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  • The total population of Athens in 1907 was 167,479 and of Peiraeus 67,982.

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  • - The history of primitive Athens is involved in the same obscurity which enshrouds the early development of most of the Greek city-states.

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  • In the Minoan epoch Athens is proved by the archaeological remains to have been a petty kingdom scarcely more important than many other Attic communities, yet enjoying a more unbroken course of development than the leading states of that period.

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  • The Rise of Athens.

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  • The age of despotism, which lasted, with interruptions, from 560 to 510, was a period of great prosperity for Athens.

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  • Their vigorous foreign policy first made Athens an Aegean power and secured connexions with numerous mainland powers.

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  • But a spirit of harmony and energy now breathed within the nation, and in the ensuing wars Athens worsted powerful enemies like Thebes and Chalcis (506).

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  • Imperial Athens.

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  • The ascendancy acquired in these years eventually raised Athens to the rank of an imperial state.

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  • For the moment it tended;to impair the good relations which had subsisted between Athens and Sparta since the first days of the Persian peril.

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  • Similarly the internal policy of Athens continued to be shaped by the conservatives.

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  • Besides securing her Aegean possessions and her commerce by the defeat of Corinth and Aegina, her last rivals on sea, Athens acquired an extensive dominion in central Greece and for a time quite overshadowed the Spartan land-power.

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  • The rapid loss of the new conquests after 447 proved that Athens lacked a sufficient land-army to defend permanently so extensive a frontier.

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  • The commerce of Athens extended from Egypt and Colchis to Etruria and Carthage, and her manufactures, which attracted skilled operatives from many lands, found a ready sale all over the Mediterranean.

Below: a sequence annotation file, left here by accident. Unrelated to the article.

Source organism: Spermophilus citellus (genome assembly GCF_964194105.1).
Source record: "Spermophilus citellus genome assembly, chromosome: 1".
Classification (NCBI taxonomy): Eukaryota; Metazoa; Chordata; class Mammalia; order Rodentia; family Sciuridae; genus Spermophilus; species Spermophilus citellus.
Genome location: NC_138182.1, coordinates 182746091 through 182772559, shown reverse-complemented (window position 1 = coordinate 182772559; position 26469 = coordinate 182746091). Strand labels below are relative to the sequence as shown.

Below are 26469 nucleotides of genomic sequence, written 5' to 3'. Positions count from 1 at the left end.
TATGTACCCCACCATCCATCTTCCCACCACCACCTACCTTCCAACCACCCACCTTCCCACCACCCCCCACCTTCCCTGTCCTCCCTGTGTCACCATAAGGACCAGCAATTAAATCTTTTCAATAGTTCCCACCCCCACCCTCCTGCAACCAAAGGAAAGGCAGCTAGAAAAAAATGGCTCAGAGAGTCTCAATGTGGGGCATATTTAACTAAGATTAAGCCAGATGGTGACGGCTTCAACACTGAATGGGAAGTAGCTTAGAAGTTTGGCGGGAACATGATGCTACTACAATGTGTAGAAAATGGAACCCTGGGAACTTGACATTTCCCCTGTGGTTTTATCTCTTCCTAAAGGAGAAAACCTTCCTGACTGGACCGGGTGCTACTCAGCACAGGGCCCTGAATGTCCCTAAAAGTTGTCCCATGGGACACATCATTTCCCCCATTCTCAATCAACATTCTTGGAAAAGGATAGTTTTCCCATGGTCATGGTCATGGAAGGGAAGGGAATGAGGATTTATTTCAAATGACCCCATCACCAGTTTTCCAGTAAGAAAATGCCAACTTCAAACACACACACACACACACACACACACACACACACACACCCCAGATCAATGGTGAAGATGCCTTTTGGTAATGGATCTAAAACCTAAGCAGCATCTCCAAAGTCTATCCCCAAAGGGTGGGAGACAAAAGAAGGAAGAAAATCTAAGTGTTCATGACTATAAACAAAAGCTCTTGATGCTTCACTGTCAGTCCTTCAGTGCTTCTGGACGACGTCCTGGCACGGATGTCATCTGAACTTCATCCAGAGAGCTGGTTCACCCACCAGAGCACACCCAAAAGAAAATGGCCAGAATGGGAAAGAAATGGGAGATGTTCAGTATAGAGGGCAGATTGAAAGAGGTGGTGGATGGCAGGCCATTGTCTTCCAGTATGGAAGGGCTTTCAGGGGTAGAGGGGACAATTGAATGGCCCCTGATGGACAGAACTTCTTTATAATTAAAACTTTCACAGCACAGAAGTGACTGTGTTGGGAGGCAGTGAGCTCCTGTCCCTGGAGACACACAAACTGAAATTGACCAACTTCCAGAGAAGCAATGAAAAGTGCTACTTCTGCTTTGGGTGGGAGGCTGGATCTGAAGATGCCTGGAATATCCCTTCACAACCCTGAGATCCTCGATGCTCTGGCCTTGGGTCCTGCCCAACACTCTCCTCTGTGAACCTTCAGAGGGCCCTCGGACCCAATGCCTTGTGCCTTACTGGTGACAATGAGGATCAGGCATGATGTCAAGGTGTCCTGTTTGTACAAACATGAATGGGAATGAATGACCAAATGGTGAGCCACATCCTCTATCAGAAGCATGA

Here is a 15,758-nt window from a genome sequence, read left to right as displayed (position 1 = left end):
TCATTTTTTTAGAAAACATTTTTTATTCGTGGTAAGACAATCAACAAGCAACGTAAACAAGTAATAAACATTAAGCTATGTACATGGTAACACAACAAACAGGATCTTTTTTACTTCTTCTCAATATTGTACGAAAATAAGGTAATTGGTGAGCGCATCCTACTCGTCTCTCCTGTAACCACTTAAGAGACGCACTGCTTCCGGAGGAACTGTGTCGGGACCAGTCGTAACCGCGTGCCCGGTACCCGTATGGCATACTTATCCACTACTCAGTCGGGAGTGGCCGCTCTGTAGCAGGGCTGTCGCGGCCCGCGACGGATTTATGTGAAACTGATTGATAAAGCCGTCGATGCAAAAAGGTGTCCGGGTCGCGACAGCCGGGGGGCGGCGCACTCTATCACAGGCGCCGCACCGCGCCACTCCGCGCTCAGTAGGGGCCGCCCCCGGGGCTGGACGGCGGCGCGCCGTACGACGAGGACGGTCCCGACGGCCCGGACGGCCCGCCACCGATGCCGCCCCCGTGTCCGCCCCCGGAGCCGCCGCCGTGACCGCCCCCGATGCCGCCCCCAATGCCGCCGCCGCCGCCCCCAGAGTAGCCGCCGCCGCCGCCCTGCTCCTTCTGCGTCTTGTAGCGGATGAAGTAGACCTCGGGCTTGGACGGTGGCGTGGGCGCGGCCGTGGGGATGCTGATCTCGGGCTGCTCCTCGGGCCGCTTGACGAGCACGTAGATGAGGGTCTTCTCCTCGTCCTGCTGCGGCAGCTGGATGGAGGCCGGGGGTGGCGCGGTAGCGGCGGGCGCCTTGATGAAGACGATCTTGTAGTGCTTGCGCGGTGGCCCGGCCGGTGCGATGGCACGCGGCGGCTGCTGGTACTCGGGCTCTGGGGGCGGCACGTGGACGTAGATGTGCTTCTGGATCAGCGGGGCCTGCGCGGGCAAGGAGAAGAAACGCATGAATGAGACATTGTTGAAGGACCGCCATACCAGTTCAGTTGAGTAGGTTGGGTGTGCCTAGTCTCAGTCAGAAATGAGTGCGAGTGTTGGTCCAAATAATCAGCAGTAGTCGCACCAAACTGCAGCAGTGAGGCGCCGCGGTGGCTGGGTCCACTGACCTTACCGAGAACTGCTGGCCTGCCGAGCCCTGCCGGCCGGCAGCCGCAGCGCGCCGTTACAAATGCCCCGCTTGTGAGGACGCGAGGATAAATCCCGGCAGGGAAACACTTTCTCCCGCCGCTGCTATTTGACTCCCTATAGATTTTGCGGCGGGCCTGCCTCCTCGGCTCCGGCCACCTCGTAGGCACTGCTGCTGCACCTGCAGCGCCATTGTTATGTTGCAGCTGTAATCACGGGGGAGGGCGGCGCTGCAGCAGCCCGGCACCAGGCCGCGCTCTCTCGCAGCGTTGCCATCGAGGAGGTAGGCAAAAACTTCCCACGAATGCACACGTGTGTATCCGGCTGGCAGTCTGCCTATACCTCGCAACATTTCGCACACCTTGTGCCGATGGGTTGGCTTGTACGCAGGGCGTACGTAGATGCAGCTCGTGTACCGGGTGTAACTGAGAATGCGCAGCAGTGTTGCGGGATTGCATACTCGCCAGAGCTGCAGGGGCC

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  • Yet the material prosperity of Athens under Pericles was less notable than her brilliant attainments in every field of culture.

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  • Besides producing numerous men of genius herself Athens attracted all the great intellects of Greece.

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  • The brilliant summary of the historian Thucydides in the famous Funeral Speech of Pericles (delivered in 430), in which the social life, the institutions and the culture of his country are set forth as a model, gives a substantially true picture of Athens in its greatest days.

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  • Moreover, all this prosperity was obtained at the expense of the confederates, whom Athens exploited in a somewhat selfish and illiberal manner.

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  • After the complete defeat of Athens by land and sea, it was felt that her former services on behalf of Greece and her high culture should exempt her from total ruin.

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  • Though stripped of her empire, Athens obtained very tolerable terms from her enemies.

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  • In the wars of the period Athens took a prominent part with a view to upholding the balance of power, joining the Corinthian League in 395, and assisting Thebes against Sparta after 378, Sparta against Thebes after 369.

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  • By the middle of the century Athens was again the leading power in Greece.

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  • With her diminished resources Athens could not indeed hope to cope with the great Macedonian king; however much we may sympathize with the generous ambition of the patriots, we must admit that in the light of hard facts their conduct appears quixotic.

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  • The outbreak headed by Athens after Alexander's death (323) led to a stubborn conflict with Macedonia.

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  • After his victory the regent Antipater punished Athens by the loss of her remaining dependencies, the proscription of her chief patriots, and the disfranchisement of 12,000 citizens.